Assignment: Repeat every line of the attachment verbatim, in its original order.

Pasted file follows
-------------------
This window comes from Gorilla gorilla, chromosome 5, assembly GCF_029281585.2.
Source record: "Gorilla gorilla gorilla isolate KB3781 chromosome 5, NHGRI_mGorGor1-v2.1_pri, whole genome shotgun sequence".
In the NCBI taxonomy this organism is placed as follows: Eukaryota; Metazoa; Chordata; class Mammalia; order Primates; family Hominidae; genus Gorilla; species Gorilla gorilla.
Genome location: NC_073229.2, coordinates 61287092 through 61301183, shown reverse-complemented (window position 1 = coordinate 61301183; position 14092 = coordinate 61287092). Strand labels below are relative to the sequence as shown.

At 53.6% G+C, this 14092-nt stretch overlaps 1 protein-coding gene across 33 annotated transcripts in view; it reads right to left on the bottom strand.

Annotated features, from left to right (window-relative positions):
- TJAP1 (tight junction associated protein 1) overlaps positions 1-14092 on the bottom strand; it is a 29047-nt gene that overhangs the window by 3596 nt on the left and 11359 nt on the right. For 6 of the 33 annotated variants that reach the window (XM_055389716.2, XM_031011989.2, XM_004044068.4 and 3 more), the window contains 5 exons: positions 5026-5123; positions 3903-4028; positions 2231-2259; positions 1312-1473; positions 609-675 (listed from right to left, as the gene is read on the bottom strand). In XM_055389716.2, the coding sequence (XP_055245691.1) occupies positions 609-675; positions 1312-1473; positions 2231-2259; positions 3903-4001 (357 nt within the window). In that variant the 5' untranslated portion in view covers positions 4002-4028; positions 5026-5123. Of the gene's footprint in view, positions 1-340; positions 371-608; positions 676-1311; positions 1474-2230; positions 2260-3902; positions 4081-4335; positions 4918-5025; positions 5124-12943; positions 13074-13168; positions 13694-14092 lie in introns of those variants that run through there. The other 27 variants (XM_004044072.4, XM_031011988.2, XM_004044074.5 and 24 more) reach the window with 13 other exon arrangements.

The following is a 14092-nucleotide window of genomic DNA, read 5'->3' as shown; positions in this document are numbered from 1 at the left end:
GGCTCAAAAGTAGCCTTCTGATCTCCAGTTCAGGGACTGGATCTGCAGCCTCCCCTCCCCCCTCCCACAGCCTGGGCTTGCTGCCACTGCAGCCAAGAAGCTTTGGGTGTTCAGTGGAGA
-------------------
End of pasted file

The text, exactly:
This window comes from Gorilla gorilla, chromosome 5, assembly GCF_029281585.2.
Source record: "Gorilla gorilla gorilla isolate KB3781 chromosome 5, NHGRI_mGorGor1-v2.1_pri, whole genome shotgun sequence".
In the NCBI taxonomy this organism is placed as follows: Eukaryota; Metazoa; Chordata; class Mammalia; order Primates; family Hominidae; genus Gorilla; species Gorilla gorilla.
Genome location: NC_073229.2, coordinates 61287092 through 61301183, shown reverse-complemented (window position 1 = coordinate 61301183; position 14092 = coordinate 61287092). Strand labels below are relative to the sequence as shown.

At 53.6% G+C, this 14092-nt stretch overlaps 1 protein-coding gene across 33 annotated transcripts in view; it reads right to left on the bottom strand.

Annotated features, from left to right (window-relative positions):
- TJAP1 (tight junction associated protein 1) overlaps positions 1-14092 on the bottom strand; it is a 29047-nt gene that overhangs the window by 3596 nt on the left and 11359 nt on the right. For 6 of the 33 annotated variants that reach the window (XM_055389716.2, XM_031011989.2, XM_004044068.4 and 3 more), the window contains 5 exons: positions 5026-5123; positions 3903-4028; positions 2231-2259; positions 1312-1473; positions 609-675 (listed from right to left, as the gene is read on the bottom strand). In XM_055389716.2, the coding sequence (XP_055245691.1) occupies positions 609-675; positions 1312-1473; positions 2231-2259; positions 3903-4001 (357 nt within the window). In that variant the 5' untranslated portion in view covers positions 4002-4028; positions 5026-5123. Of the gene's footprint in view, positions 1-340; positions 371-608; positions 676-1311; positions 1474-2230; positions 2260-3902; positions 4081-4335; positions 4918-5025; positions 5124-12943; positions 13074-13168; positions 13694-14092 lie in introns of those variants that run through there. The other 27 variants (XM_004044072.4, XM_031011988.2, XM_004044074.5 and 24 more) reach the window with 13 other exon arrangements.

The following is a 14092-nucleotide window of genomic DNA, read 5'->3' as shown; positions in this document are numbered from 1 at the left end:
GGCTCAAAAGTAGCCTTCTGATCTCCAGTTCAGGGACTGGATCTGCAGCCTCCCCTCCCCCCTCCCACAGCCTGGGCTTGCTGCCACTGCAGCCAAGAAGCTTTGGGTGTTCAGTGGAGA